How do you account for the strong reducing power of lithium in aqueous solution?

Strong reducing power of lithium in aqueous solution can be understood in terms of electrode potential. Electrode potential is a measure of the tendency of an element to lose electrons in the aqueous solution. It mainly depends upon the following three factors i.e.,
(i) $\mathrm{Li}\left(\mathrm{s}\right)\underset{\mathrm{Enthalpy}}{\overset{\mathrm{Sublimation}}{\to }}\mathrm{Li}\left(\mathrm{g}\right)$
(ii) $\mathrm{Li}\left(\mathrm{g}\right)\underset{\mathrm{Enthalpi}}{\overset{\mathrm{Ionisation}}{\to }}{\mathrm{Li}}^{+}\left(\mathrm{g}\right)+{\mathrm{e}}^{-}$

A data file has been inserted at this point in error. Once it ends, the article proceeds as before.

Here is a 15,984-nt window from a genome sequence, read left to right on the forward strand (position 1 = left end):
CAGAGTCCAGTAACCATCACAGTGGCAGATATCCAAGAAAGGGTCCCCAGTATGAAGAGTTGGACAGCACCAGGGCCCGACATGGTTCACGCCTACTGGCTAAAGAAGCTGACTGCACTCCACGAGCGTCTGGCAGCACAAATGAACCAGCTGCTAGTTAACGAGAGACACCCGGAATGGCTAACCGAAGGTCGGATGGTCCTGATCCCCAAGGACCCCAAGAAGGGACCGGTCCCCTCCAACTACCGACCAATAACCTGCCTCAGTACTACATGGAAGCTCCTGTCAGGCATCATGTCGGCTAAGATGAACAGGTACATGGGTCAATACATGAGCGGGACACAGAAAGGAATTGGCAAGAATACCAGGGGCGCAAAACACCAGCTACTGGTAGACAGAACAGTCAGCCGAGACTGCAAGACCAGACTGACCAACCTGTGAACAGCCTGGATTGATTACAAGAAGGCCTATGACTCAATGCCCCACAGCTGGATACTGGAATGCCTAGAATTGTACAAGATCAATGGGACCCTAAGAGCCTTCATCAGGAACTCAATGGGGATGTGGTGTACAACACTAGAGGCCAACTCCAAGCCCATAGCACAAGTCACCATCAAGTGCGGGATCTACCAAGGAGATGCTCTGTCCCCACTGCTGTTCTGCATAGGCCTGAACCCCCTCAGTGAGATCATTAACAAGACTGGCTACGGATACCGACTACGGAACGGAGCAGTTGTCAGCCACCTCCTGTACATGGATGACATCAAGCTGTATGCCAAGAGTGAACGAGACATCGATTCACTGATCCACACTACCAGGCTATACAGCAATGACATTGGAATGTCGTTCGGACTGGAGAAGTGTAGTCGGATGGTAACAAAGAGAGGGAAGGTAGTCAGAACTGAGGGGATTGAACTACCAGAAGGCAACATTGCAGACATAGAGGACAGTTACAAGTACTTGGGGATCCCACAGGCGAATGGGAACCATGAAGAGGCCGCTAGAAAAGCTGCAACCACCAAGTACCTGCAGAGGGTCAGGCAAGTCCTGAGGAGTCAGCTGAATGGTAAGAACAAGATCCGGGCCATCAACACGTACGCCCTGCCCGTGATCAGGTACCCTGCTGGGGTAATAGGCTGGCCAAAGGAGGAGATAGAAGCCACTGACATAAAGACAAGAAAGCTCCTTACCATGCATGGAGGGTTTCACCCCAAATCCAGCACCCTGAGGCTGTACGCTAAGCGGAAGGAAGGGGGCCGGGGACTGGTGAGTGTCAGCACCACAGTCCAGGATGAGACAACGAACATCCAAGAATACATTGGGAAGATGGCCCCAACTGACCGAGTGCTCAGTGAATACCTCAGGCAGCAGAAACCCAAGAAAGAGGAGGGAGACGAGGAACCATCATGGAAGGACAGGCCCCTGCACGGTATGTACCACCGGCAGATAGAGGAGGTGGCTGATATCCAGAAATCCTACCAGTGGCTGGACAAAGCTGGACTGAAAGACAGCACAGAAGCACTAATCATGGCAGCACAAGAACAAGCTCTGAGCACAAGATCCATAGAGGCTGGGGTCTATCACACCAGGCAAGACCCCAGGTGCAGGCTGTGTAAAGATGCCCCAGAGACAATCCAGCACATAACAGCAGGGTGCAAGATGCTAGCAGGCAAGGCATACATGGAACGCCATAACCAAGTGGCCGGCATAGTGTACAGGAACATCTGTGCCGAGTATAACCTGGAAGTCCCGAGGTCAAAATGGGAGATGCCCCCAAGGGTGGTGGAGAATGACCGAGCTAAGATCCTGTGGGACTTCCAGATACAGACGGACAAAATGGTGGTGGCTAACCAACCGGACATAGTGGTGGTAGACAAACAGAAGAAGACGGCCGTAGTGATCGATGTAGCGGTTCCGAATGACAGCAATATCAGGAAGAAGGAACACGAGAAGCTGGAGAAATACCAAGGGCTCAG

(iii)
With the small size of its ion, lithium has the highest hydration enthalpy. However, ionisation enthalpy of Li is highest among alkali metals but hydration enthalpy predominates over ionisation enthalpy.
Therefore, lithium is the strongest reducing agent in aqueous solution mainly because of its high enthalpy of hydration.